By  on March 16, 2007

WASHINGTON — Wholesale prices on U.S.-made women's and girls' apparel inched up a seasonally adjusted 0.2 percent last month, according to the Labor Department Producer Price Index released Thursday.

Prices advanced 0.7 percent compared with a year ago. Contributing to that year-over-year increase were knit shirts and blouses with a 4.2 percent rise, woven shirts and blouses with a 1.8 percent increase and nightwear with a 2.5 percent boost. Dragging down the total were dresses, off 1.9 percent, and underwear with a 2.3 percent decline.

With more than 90 percent of the apparel sold in the U.S. made in other countries, the wholesale prices charged by domestic producers have a minimal impact on the overall retail market, although they feed into larger economic trends that impact consumers.

Prices on all U.S.-made goods last month increased 1.3 percent, the biggest rise in three months, while so-called core prices, which exclude the volatile food and energy sectors, went up 0.4 percent.

The increases in the overall and core readings were at least double what economists had forecast, suggesting that the Federal Reserve Board may find it more difficult to lower interest rates to spur housing and manufacturing.

The market will get another reading on inflation today when the Labor Department releases its Consumer Price Index, which includes all goods sold at retail. If prices move up too quickly, the Fed might seek to cool off the economy by raising the benchmark federal funds interest rate, which has been at 5.25 percent since June. The federal funds rate ultimately affects how much it costs consumers to borrow money for everything from a new car to credit card purchases.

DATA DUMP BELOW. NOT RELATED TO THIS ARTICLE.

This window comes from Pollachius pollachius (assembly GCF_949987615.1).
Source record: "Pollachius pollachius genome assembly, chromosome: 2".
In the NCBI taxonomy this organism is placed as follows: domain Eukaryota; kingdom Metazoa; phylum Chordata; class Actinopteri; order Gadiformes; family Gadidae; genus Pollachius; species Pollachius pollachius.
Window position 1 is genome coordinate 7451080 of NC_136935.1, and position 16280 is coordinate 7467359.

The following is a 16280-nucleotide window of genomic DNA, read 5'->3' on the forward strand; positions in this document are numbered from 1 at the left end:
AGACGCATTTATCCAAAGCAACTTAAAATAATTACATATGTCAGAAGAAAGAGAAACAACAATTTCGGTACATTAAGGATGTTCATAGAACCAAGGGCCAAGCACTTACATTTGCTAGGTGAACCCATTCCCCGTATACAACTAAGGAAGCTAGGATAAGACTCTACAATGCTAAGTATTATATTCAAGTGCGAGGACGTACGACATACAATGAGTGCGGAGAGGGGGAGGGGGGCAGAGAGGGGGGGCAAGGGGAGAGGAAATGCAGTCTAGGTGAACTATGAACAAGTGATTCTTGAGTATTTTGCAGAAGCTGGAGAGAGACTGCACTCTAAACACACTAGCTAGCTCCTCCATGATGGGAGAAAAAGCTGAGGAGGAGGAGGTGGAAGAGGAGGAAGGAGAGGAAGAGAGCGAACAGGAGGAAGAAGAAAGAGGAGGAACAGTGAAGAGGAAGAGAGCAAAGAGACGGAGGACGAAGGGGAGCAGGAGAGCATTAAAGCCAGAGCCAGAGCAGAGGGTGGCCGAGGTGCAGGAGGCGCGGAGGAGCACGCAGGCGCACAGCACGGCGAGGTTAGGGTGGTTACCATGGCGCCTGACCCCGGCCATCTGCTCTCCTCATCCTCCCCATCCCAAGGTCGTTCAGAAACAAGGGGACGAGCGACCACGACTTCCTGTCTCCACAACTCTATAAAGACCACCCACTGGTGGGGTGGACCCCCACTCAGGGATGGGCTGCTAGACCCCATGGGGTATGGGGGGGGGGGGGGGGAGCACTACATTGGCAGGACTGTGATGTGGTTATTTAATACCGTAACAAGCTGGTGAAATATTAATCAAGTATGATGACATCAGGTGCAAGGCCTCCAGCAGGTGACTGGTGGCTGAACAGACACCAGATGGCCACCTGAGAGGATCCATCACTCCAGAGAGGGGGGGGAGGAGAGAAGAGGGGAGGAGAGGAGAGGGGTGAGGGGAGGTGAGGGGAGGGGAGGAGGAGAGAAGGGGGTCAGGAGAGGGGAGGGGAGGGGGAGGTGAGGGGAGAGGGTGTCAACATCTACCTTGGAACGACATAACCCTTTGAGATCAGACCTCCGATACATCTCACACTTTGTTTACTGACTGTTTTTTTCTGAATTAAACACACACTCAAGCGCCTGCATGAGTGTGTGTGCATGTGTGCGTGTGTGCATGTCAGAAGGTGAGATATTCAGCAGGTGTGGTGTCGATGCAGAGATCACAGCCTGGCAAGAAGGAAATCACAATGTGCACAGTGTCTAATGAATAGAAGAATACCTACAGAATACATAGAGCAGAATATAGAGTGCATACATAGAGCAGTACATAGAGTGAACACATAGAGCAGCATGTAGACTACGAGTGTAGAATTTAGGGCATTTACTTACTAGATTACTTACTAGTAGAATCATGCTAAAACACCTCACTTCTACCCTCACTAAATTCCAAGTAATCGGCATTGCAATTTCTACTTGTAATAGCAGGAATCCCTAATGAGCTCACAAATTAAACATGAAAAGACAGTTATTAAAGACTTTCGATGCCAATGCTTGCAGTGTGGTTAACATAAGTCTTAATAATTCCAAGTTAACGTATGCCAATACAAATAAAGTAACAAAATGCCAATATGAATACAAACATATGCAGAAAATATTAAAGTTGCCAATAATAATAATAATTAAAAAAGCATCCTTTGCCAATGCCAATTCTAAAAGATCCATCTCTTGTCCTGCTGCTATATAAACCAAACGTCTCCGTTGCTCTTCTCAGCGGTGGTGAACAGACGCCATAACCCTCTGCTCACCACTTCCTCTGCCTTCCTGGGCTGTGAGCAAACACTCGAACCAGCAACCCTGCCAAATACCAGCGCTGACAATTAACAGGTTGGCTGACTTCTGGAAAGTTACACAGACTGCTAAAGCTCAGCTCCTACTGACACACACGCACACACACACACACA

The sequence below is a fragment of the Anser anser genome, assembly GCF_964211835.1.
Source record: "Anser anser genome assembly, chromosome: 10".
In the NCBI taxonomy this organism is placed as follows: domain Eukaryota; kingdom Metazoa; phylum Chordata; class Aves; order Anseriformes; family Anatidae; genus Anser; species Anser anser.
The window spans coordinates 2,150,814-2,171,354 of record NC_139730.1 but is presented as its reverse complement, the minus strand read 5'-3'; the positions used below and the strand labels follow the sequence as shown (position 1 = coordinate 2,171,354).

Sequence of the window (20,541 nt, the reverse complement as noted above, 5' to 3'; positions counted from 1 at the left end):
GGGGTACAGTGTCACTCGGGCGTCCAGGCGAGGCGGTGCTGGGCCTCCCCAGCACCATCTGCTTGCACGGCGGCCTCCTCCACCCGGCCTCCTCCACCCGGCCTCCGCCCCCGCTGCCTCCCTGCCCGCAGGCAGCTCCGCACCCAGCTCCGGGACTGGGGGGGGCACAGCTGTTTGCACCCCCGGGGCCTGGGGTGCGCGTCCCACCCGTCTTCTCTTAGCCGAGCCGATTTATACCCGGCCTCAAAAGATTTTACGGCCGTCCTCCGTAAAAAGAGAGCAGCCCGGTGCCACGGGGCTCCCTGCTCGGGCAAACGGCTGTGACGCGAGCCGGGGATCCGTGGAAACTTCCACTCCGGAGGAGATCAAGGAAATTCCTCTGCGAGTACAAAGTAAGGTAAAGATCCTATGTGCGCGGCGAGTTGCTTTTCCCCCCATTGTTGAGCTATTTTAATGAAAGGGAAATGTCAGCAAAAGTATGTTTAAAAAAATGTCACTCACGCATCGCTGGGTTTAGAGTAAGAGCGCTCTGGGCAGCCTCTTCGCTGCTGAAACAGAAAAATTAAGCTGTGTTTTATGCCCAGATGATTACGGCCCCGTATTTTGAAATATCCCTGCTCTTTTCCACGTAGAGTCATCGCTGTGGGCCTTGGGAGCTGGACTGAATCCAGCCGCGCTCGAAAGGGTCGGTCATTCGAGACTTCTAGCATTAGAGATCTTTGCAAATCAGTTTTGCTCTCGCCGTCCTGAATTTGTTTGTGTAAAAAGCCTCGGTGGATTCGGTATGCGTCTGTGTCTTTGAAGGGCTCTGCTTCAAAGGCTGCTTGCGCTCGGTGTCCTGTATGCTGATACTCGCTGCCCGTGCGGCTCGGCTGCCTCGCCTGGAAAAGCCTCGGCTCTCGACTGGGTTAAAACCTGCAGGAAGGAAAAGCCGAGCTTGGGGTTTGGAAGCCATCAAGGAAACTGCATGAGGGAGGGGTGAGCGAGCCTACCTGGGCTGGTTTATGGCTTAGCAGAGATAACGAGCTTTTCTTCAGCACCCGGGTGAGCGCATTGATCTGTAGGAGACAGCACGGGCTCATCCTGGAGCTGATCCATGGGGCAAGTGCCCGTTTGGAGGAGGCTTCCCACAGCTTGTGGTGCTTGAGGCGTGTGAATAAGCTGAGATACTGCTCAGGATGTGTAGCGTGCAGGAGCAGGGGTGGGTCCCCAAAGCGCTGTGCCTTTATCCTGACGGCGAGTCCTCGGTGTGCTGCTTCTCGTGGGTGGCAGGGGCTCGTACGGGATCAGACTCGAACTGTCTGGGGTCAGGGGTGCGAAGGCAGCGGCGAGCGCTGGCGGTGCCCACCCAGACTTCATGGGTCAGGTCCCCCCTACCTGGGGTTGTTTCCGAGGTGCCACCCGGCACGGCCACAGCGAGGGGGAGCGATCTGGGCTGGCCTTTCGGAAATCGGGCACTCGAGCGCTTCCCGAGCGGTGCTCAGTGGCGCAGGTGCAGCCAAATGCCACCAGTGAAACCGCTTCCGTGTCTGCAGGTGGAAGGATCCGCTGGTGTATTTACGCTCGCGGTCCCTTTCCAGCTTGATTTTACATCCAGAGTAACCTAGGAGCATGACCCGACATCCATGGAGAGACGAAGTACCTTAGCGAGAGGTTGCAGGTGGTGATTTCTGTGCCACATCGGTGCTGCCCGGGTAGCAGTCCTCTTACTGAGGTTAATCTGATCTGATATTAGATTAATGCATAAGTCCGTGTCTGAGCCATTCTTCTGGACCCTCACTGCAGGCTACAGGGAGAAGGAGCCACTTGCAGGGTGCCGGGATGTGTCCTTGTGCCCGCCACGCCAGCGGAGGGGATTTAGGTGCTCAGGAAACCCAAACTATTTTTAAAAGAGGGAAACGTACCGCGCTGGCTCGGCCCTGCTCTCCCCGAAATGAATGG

"Moderate growth in consumer incomes, higher gasoline prices and falling housing prices will force retailers to price apparel and other nondurable goods more aggressively," Peter Morici, professor at the University of Maryland's Robert H. Smith School of Business, wrote in a report Thursday. "For retailers, excess capacity will continue to squeeze margins, instigate productivity gains and minimize pass-through of wholesale prices to final consumers for most non-energy and food items."

Last month, wholesale prices on U.S.-made synthetic fibers fell 1.6 percent against a year earlier, as prices on yarns increased 1.9 percent. Prices for greige fabrics declined 0.6 percent, while finished fabrics saw a 1.5 percent uptick.

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